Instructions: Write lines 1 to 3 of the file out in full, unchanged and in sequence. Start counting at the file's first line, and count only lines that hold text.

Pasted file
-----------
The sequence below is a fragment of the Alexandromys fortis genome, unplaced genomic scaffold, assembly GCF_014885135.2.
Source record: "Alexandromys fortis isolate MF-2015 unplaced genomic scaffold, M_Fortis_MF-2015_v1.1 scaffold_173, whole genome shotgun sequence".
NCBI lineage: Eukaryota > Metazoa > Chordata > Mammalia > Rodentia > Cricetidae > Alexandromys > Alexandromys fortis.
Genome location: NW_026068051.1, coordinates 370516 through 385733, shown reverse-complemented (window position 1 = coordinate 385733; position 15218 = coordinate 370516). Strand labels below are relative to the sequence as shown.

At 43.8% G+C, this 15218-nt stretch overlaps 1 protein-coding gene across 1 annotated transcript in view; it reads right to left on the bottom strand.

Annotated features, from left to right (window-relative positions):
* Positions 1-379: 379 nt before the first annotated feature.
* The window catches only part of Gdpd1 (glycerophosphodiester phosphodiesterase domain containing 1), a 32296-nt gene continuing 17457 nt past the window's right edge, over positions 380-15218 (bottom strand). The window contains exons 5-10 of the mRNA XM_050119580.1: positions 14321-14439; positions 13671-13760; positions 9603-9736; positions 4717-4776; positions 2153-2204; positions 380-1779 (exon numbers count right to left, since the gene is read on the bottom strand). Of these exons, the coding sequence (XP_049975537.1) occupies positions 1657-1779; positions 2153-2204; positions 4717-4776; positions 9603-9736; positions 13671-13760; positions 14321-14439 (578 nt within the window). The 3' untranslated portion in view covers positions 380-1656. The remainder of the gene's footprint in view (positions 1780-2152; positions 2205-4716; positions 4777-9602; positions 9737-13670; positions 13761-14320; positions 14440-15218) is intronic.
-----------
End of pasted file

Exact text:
The sequence below is a fragment of the Alexandromys fortis genome, unplaced genomic scaffold, assembly GCF_014885135.2.
Source record: "Alexandromys fortis isolate MF-2015 unplaced genomic scaffold, M_Fortis_MF-2015_v1.1 scaffold_173, whole genome shotgun sequence".
NCBI lineage: Eukaryota > Metazoa > Chordata > Mammalia > Rodentia > Cricetidae > Alexandromys > Alexandromys fortis.